Home | | Medical Immunology | Complement Deficiencies - Primary Immunodeficiency Diseases

Chapter: Medical Immunology: Primary Immunodeficiency Diseases

| Study Material, Lecturing Notes, Assignment, Reference, Wiki description explanation, brief detail |

Complement Deficiencies - Primary Immunodeficiency Diseases

Deficiencies of virtually all components of the complement cascade have been reported. Clinical findings associated with complement deficiencies are highly variable and dependent on the location of the defect within the complement cascade.

COMPLEMENT DEFICIENCIES

Deficiencies of virtually all components of the complement cascade have been reported. Clinical findings associated with complement deficiencies are highly variable and dependent on the location of the defect within the complement cascade. Symptoms range from an increased risk for the development of autoimmune disease to recurrent infections. The deficiencies can be grouped as early-component (C1, C2, and C4) deficiencies, late-com-ponent (C5 to C9) deficiencies, C3 deficiency, and defects in the alternative complement cascade. The characteristics of these groups are summarized in Table 29.5.



A. Early Component Deficiencies

Deficiencies of C1, C2, and C4 can be asymptomatic, can be associated with predisposition to infections, or, most frequently, can be associated with clinical symptoms suggestive of autoimmune disease. C2 and C4 deficiencies are inherited as an autosomal co-dominant trait and are often associated with a syndrome mimicking systemic lupus erythematosus (SLE), although the clinical evolution is more benign and renal dysfunction is less frequent. Patients with homozygous C2 or C4 deficiency often have associated defects in factor B. Recurrent viral and bacterial infections are common. Persistent levels of circulating im-mune complexes are often found in patients with C2 or C4 deficiency, probably as a result of altered dynamics of immune complex clearance. As a result of low levels of C2 or C4 and due to the interruption in the activation sequence, these patients do not generate nor-mal amounts of C3b.

B. C3 Deficiency

Primary C3 deficiency is a rare condition, transmitted as an autosomic recessive trait. Pa-tients with C3 deficiency have an inability to opsonize antigens and suffer from recurrent pyogenic infections from early in life, with a clinical picture similar to that of X-linked in-fantile agammaglobulinemia with normal B- and T-cell function. This is not surprising, given the pivotal role played by C3 in complement activation and in opsonization of mi-crobial agents. Furthermore, C3-deficient patients may present manifestations of immune complex disease, such as glomerulonephritis and vasculitis.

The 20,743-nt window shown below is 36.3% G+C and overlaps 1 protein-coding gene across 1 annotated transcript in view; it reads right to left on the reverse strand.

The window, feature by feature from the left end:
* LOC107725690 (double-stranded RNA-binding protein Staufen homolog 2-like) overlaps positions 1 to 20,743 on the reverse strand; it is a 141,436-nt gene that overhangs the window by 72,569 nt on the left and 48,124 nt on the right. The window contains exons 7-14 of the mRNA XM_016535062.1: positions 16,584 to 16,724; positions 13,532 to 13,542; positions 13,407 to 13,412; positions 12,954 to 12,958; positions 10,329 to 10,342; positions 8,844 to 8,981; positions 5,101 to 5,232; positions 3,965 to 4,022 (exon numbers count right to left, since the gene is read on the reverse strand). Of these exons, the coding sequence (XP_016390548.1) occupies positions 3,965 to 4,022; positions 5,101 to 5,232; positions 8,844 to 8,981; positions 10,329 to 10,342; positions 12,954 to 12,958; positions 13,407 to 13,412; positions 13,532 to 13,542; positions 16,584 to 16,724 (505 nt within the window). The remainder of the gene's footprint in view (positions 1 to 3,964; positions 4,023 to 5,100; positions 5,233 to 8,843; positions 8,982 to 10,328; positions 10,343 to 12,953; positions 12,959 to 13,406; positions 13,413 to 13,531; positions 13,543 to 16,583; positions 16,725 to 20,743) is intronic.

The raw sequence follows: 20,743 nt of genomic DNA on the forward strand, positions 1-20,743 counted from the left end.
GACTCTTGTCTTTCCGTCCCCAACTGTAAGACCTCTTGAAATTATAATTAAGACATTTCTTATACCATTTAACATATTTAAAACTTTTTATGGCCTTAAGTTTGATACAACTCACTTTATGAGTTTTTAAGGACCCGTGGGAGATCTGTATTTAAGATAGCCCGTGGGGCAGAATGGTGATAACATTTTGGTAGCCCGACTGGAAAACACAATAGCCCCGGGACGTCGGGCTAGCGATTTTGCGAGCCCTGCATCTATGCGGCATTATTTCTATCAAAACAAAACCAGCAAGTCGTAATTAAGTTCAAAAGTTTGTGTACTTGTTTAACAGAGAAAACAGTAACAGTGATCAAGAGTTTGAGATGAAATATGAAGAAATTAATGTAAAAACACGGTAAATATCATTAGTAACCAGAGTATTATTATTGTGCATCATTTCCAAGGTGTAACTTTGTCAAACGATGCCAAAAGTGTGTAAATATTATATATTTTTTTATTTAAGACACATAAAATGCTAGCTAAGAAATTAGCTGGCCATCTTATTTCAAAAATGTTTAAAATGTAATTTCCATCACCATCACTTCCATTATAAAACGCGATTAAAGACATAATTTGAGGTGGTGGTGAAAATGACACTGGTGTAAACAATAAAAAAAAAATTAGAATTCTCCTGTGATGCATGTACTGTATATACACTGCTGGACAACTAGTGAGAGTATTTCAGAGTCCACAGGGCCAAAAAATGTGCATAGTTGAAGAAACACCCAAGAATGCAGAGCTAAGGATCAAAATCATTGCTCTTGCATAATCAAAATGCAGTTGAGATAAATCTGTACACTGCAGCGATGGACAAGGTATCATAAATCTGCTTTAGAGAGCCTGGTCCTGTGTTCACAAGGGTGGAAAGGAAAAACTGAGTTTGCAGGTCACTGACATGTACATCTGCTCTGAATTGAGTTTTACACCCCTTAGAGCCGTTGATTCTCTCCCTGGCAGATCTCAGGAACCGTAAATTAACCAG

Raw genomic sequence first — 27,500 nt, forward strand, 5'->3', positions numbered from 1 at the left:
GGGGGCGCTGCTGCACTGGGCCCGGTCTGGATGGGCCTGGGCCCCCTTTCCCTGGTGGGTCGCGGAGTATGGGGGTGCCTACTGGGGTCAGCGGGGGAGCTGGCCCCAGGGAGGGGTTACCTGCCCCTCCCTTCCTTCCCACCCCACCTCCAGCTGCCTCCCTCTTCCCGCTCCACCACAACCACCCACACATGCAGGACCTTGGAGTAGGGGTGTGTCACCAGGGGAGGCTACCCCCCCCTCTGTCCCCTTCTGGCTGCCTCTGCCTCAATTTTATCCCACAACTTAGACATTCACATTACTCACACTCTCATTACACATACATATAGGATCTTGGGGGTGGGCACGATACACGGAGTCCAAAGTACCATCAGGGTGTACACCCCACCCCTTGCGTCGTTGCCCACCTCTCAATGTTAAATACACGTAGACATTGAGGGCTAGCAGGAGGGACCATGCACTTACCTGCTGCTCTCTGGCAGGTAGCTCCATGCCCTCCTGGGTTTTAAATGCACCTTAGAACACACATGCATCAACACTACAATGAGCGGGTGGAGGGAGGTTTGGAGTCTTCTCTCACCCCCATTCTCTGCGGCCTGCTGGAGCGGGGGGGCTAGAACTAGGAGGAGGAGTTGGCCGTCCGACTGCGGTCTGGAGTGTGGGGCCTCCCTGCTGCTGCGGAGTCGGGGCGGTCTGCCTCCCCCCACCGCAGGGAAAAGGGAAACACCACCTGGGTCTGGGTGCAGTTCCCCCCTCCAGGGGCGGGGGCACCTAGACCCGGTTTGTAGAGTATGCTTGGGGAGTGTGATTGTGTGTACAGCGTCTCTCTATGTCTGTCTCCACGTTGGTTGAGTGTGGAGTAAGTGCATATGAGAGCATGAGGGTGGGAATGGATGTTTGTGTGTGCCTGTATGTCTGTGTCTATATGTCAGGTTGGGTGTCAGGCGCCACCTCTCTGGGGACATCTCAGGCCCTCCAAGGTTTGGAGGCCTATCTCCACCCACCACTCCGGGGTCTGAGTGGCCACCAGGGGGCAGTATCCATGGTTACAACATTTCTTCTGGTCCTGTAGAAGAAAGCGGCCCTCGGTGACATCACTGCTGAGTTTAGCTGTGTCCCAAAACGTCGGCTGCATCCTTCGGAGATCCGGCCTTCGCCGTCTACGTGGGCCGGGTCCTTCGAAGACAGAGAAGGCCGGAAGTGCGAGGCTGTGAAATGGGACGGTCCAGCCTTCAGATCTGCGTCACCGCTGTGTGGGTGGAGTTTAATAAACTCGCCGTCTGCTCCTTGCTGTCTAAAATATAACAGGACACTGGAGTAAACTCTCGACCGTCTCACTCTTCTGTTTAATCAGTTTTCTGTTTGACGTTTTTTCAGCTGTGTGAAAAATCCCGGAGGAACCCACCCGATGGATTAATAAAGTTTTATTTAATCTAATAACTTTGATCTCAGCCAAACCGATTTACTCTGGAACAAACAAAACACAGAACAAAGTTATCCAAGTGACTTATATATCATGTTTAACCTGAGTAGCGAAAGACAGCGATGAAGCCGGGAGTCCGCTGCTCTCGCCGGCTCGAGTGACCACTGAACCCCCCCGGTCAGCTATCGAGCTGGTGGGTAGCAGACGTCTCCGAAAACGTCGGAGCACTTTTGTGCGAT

Factor I (C3b inactivator) and factor H deficiencies result in a deficiency of C3 sec-ondary to a fourfold increase in the catabolic rate of this complement component. Patients are prone to recurrent pyogenic infections, particularly with encapsulated bacteria such as S. pneumoniae and N. meningitidis. They are also prone to the development of immunecomplex disease. “Anaphylactoid” reactions secondary to the spontaneous generation of C3a are also frequently observed in these patients.

C. Late Component Deficiencies

Deficiencies of C5, C6, C7, C8, and C9, complement compounds that make up the mem-brane attack complex, have been reported to be associated with increased frequency of in-fections, most commonly due to bacteria with polysaccharide-rich capsules such as Neis-seria sp.

Case 29.1 Revisited

The prevalence of bacterial infections (pneumonia, pyoderma) caused by classic pyogenic organisms (e.g., Haemophilus influenzae) is strongly suggestive of humoral immunodefi-ciency. The lack of adverse reactions after the usual childhood immunizations, which in-clude several attenuated viruses, and the uneventful course of chickenpox strongly indi-cates that cell-mediated immunity is probably normal.

The clinical spectrum of the humoral immunity deficiency, apparent integrity of cell-mediated immunity, normal numbers of B lymphocytes, and age of onset (in later child-hood) points to a diagnosis of variable immunodeficiency. The pattern of inheritance is variable but in this case is most likely autosomal recessive. Male and female children have an equal chance of carrying the same disease. Diagnosis would be impossible in the neona-tal and early infancy period, since any child born to this mother would be severely hy-pogammaglobulinemic and likely to suffer from bacterial infections. Also, the onset of dis-ease could be delayed for several years.

Two types of tests could be valuable in this patient: the assay of anti–H. influenzae antibodies (was negative), and a lymphocyte transformation assay, measuring IL-2 release after stimulation with PHA and anti-CD3 monoclonal antibodies. Patients with common variable immunodeficiency often show abnormal mitogenic responses, low gp39 expres-sion, and subnormal IL-2 release after T-cell mitogenic stimulation, suggesting that the ba-sis of the disease is lack of T-cell help.

As in infantile agammaglobulinemia, chronic obstructive lung disease and bronchiectasis are likely to develop as a consequence of having repeated bronchopul-monary infections.

The best treatment for this condition is the administration of intravenous gamma globulin. The periodicity of administration needs to be established for each individual pa-tient, based on the longitudinal variation in serum immunoglobulin levels and on the du-ration of the symptom-free period after gamma globulin administration. In most cases, ad-ministrations of IV gamma globulin need to be repeated every 3– 4 weeks.


Study Material, Lecturing Notes, Assignment, Reference, Wiki description explanation, brief detail


Copyright © 2018-2020 BrainKart.com; All Rights Reserved. Developed by Therithal info, Chennai.